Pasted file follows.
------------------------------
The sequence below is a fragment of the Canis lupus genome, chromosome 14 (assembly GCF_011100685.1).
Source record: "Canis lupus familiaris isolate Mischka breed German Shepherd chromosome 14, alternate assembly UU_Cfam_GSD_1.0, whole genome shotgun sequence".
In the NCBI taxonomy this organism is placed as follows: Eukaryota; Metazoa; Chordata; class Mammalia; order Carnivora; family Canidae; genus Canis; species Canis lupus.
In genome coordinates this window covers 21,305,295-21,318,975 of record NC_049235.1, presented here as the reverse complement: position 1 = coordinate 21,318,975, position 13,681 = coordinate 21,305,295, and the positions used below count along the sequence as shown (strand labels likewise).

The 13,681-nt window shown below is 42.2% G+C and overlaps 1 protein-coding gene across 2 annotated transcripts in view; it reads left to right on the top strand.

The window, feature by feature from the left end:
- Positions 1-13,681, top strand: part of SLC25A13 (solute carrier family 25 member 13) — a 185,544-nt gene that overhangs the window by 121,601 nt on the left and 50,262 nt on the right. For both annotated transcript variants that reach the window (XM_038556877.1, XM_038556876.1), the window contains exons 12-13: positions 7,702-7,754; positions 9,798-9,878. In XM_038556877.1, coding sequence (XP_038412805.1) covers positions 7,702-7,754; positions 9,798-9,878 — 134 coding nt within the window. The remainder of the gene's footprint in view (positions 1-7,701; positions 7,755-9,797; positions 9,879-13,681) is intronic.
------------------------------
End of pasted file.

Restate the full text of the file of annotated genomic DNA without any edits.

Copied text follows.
The sequence below is a fragment of the Canis lupus genome, chromosome 14 (assembly GCF_011100685.1).
Source record: "Canis lupus familiaris isolate Mischka breed German Shepherd chromosome 14, alternate assembly UU_Cfam_GSD_1.0, whole genome shotgun sequence".
In the NCBI taxonomy this organism is placed as follows: Eukaryota; Metazoa; Chordata; class Mammalia; order Carnivora; family Canidae; genus Canis; species Canis lupus.
In genome coordinates this window covers 21,305,295-21,318,975 of record NC_049235.1, presented here as the reverse complement: position 1 = coordinate 21,318,975, position 13,681 = coordinate 21,305,295, and the positions used below count along the sequence as shown (strand labels likewise).

The 13,681-nt window shown below is 42.2% G+C and overlaps 1 protein-coding gene across 2 annotated transcripts in view; it reads left to right on the top strand.

The window, feature by feature from the left end:
- Positions 1-13,681, top strand: part of SLC25A13 (solute carrier family 25 member 13) — a 185,544-nt gene that overhangs the window by 121,601 nt on the left and 50,262 nt on the right. For both annotated transcript variants that reach the window (XM_038556877.1, XM_038556876.1), the window contains exons 12-13: positions 7,702-7,754; positions 9,798-9,878. In XM_038556877.1, coding sequence (XP_038412805.1) covers positions 7,702-7,754; positions 9,798-9,878 — 134 coding nt within the window. The remainder of the gene's footprint in view (positions 1-7,701; positions 7,755-9,797; positions 9,879-13,681) is intronic.